Do you have a teen with a recent NVLD or Asperger’s diagnosis who is looking to transition into a post-secondary program or college? We’d love to chat and see how we can help!

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The Fall Inflection Point

We often look at camp as a natural inflection point in our year as we move into the fall. We reflect on our successes and challenges from the previous summer, set goals for the upcoming off-season leading up to camp, and have a chance to start fresh. This year it is harder to feel this natural inflection point without running camp. Does anyone else feel that way too?

The past 6 months have been so surreal, the fall just does not feel quite like fall. Typically, at this time of year we are coming down off an adrenaline rush brought on by the excitement of summer. We always look forward to coming home from camp and seeing what has changed in our neighborhood since the spring. Unsurprisingly, not much changed this summer, and we certainly do not have that same post-adrenaline rush feeling upon returning home. Our natural inflection point was lost, but we are working on creating one on our own.

We found a silver lining in these challenging times for Beyond Akeela, as this summer gave us a chance to evaluate our program and get a head start developing new programming for 2021. We have developed a progressive program that meets the needs of teens as they get older and closer to their post-secondary lives, and opened our doors to campers who have completed their 10th grade year of high school! With the addition of sophomores into the community, high school teens can now be in the Beyond Akeela community for three years and experience new challenges, engaging activities, and increasing levels of independence in each year. Shifting our focus to summer 2021 and our new programming became our inflection point.

So how will you create your inflection point this fall? What goals do you have for this coming school year? Navigating this new social and academic environment is challenging, and sometimes it’s easy to focus on simply getting by. We have talked with families whose teens are picking up new outdoor hobbies, searching for part-time work, and challenging their teens to prepare more meals at home. They have created an inflection point by creating a goal to work toward and giving themselves something to look forward to, even if it feels simple.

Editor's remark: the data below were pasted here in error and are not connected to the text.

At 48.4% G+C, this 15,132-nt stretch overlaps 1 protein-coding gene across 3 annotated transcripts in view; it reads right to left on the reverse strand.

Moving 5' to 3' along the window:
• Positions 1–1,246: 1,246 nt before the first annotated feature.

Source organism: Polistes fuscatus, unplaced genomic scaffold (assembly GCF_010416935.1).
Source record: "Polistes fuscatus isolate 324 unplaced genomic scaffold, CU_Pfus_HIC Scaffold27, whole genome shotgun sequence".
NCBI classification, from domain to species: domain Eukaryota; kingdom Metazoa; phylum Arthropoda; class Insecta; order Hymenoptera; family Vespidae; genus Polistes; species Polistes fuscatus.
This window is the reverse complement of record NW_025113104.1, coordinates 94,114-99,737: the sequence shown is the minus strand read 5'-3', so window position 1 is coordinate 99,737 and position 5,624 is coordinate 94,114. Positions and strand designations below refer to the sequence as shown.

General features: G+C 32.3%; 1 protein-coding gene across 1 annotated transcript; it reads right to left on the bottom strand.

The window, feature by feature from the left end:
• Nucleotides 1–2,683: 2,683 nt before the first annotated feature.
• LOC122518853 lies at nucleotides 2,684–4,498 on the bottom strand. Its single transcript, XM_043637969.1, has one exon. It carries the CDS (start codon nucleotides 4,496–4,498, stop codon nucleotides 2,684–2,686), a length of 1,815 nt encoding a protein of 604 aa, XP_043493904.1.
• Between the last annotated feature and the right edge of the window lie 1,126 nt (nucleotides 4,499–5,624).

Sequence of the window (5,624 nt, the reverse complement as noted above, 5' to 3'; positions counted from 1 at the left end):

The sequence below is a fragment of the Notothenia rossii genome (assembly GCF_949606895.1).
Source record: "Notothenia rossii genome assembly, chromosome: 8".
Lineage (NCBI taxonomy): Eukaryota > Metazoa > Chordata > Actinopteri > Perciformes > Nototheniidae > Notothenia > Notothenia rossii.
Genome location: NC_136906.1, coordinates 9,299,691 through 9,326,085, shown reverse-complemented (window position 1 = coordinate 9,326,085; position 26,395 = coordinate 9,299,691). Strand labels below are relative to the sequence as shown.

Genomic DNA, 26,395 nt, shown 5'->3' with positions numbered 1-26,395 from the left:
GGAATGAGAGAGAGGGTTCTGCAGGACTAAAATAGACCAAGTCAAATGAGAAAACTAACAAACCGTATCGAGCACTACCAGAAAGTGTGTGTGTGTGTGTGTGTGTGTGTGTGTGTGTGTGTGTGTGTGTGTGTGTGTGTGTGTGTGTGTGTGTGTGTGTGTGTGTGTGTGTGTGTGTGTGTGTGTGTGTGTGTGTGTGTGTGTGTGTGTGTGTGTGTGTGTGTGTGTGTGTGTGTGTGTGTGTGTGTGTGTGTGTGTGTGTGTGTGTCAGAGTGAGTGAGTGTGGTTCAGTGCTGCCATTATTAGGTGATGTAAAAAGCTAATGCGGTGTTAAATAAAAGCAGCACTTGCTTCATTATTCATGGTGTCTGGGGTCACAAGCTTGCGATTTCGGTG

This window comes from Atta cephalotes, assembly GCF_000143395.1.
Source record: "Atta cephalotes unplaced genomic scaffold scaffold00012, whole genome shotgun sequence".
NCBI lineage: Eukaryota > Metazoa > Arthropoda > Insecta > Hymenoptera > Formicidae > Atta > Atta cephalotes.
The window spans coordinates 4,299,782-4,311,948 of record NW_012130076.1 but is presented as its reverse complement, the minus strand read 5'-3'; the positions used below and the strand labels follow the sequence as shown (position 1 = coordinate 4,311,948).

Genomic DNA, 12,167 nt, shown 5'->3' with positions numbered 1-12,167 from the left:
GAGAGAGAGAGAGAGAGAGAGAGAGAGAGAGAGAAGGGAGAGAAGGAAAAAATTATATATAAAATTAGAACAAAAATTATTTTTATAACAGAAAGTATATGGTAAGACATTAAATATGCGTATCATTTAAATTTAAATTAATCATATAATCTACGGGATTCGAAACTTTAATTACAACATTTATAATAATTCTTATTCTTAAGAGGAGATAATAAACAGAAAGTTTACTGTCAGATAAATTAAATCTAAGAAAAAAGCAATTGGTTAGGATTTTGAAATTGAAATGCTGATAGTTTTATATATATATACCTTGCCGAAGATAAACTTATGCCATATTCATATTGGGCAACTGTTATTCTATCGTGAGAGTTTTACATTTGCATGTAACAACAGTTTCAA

Like you, we cannot wait until summer 2021 gets here, and our self-made inflection points will help us get there faster!

Kevin & Kristin

If you’re the parent of a teen with autism (ASD), Asperger’s, NVLD or who is often lovingly described as quirky, complete our brief Inquiry Form and reach out to our team today!

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Summer Activities for Teenagers with Asperger’s

For teens with learning differences and Asperger’s, this spring has unfortunately been a time of lost opportunities and missed experiences. Teens have missed graduations, proms, and many other social events as a result of COVID-19 spreading into our daily lives. Beyond Akeela campers will be missing the opportunity to share the Beyond Akeela experience with each other this year as we were forced to suspend our camp season due to the closure of our host site, Lawrence University, for the summer. While there has been a lot of a loss the past few months, we hope to provide ideas of summer activities to help make the next few months successful for your teen with Asperger’s.

Extracurricular Activities for Teens with Asperger’s this Summer

  1. Virtual College Open Houses – For families considering college, there are a lot of virtual opportunities to help your teen prepare for that transition. Many schools are hosting virtual open houses or tours. Take advantage of the opportunity to learn about these schools from the comfort of home!